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Are you on cordial terms withyour bathroom scale, or do you per-haps have a love/hate relation-ship? If you’re like me, you cast afriendly glance at your scale onthose days it says you’ve lost apound or two. On other days, itmight get cussed at for remindingyou that you still weigh too much(or too little in a few cases.)This is not to say that the scaleis anyway at fault for just tellingthe truth. It is, however, easier tocuss the weight-measurement de-vice than to adjust the eatinghabits that are adding poundage toyour frame. Nevertheless, I stillcheck my weight fairly often sinceI don’t want to turn into a com-plete blimp. If the reading is ad-verse, I leave the chocolate and icecream alone and try not to overeatat all and certainly not on thosethings like chips and fries thathave way too much grease. Some-times I’m successful in loweringmy intake, and sometimes I justmaintain the status quo. I’ve beendoing fairly well of late and haveactually lost a pound or two, butvigilance is the key and sometimesI’m not very vigilant.Mirrors can be similar to scalesin that, in most cases, they insiston telling the truth. This is dis-gusting. Why can’t they lie a littleonce in a while? Do they reallyhave to state so clearly that yourhair is a mess, you need a shave,and your eyebrows have gone allbushy again? I don’t always wantto know those things or take stepsto improve my appearance.Then we come to thermometers.Ours have been reading over ahundred degrees this summer onfar too many days. Those temper-atures are for people who live quitea bit farther south like in Texas, Arizona, etc. We aren’t used to thatmuch heat for very long. Sure, wealways have a few days over ahundred every summer and oftenclose to the fourth of July, but theyusually don’t just go on and on likethey have recently. This last win-ter, the thermometers were fairlykind and seldom showed tempsbelow zero. That is just fine, butthis hot stuff is for the birds.Adding machines have beenknown to raise my blood pressure,too, when they indicate that my ac-counts are out of balance. Theymay say I’m off three cents, threedollars, or three-thousand, but theresult is the same. I’m going tohave to go back and find the mis-take. I normally use a system thatchecks things as I go, but I stillsometime come up with problems.It might be I’ve written a one likea seven or vice versa. Other timesmy eights look like threes. I try towrite clearly and precisely, but er-rors are still going to occasionallycreep in.Neither are cell phones a com-plete delight. They have beenknown to receive calls that you’drather not take. People might dialyour number and try to talk youinto doing things you don’t want todo, or give time or money you don’twant to spare. Particularly dis-tressing are calls trying to sell youstuff or enlist your support of somecharity that you somehow distrustor don’t care about. Political mes-sages may be the worst althoughmany of those are recorded onesthat you can hang up on withoutguilt.There are even those days whenyou strongly feel like picking upyour computer and simply tossingit out the door. It is being difficultand not doing at all what you wantit to do. You may have to fiddle forhours getting the dumb thingworking right or even haul it off tothe repair shop. Occasionally allyou can do is go out and buy a newone since the old one is completelynuts and will no longer do much of anything useful.But back to scales. My motherhad one she would never let us re-place. It weighed her about five toten pounds light, which was muchto her liking. She knew it waslying to her, but she didn’t care. Noone was to run off with her favoritescale, and I think it is still sittingaround her old house althoughshe’s been gone for over a decadenow. You just never know whenyou might need a scale that weighslight.Incidentally, a lot of people don’tgo to church or read the Bible be-cause either thing might indicatethat adjustments need to be made.Sometimes we simply do not wantto change although basically weknow we should and would be bet-ter off if we did. On the whole,however, we need to know thetruth about our weight, our ap-pearance, and our lifestyle. It isnot a good idea to “shoot the mes-senger,” as it were. We’re usuallybetter off swallowing the truth andgoing forward with fixing what-ever needs it.Right now, though, I’m headingoff to bed. I’m not going to weighmyself first or look in the mirror.I’m tired, and those things will justhave to wait until tomorrow whenI’m rested and can deal with un-welcome information. Then we’llsee what needs to be done and giveit a shot.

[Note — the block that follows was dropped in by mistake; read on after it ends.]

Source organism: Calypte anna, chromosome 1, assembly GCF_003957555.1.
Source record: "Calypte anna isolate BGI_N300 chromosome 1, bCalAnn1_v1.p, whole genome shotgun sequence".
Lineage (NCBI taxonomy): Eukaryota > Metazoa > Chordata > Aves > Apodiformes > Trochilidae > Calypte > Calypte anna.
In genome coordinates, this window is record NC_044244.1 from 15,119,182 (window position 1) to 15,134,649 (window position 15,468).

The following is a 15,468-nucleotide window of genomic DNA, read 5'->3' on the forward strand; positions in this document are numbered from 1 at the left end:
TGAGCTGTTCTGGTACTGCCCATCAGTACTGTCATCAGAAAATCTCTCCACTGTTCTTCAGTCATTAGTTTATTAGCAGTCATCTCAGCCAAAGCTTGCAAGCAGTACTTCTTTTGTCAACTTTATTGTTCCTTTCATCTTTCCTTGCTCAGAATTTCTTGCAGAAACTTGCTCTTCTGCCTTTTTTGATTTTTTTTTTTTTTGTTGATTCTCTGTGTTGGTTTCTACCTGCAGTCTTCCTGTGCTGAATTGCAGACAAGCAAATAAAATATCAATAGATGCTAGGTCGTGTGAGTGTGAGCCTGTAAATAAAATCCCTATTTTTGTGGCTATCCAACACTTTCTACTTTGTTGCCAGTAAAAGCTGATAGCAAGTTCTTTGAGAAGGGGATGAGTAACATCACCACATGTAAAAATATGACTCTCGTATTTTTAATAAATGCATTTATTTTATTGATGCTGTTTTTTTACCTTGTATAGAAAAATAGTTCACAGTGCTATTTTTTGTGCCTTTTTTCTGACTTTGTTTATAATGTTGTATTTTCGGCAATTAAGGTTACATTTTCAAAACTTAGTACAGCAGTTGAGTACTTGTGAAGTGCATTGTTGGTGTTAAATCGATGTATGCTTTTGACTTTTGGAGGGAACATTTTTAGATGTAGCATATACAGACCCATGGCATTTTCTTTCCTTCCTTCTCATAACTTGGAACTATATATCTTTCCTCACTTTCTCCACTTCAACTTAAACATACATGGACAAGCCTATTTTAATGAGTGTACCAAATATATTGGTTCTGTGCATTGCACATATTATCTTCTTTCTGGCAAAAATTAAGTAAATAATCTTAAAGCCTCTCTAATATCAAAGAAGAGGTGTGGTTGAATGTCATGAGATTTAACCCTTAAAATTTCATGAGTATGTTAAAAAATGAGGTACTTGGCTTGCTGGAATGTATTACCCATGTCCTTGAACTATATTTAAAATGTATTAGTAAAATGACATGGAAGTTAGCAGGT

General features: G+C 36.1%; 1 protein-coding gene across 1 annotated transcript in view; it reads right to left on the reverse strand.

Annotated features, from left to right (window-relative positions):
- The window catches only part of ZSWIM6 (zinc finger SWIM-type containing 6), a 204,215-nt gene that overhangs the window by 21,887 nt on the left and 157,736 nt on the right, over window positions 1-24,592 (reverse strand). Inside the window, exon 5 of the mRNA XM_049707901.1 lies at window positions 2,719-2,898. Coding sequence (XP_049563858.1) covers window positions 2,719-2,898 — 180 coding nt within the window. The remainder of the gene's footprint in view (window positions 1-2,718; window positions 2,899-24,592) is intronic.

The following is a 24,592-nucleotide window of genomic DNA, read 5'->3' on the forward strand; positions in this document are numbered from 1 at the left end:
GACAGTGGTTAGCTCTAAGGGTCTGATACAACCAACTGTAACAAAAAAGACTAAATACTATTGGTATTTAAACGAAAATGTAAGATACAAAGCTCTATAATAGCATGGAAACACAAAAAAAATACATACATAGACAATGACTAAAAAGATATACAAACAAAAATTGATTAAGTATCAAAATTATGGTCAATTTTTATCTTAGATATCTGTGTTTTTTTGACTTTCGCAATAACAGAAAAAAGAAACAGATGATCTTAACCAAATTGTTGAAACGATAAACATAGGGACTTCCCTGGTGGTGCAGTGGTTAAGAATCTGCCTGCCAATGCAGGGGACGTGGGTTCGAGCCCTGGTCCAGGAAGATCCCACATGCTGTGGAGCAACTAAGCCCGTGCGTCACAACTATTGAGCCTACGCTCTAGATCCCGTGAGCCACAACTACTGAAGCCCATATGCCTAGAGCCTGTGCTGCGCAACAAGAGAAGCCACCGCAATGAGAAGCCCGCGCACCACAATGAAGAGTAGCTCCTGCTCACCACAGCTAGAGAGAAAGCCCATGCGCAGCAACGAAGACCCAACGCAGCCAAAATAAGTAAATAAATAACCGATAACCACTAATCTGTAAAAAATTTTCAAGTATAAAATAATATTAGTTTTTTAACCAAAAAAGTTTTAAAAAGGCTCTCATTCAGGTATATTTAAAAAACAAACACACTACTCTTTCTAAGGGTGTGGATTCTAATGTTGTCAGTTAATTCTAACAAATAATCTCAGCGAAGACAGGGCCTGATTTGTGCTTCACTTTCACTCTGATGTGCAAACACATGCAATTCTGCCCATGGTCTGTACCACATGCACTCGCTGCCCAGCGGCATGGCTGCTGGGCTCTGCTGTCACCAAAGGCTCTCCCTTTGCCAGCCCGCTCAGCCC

Love-Hate Relationships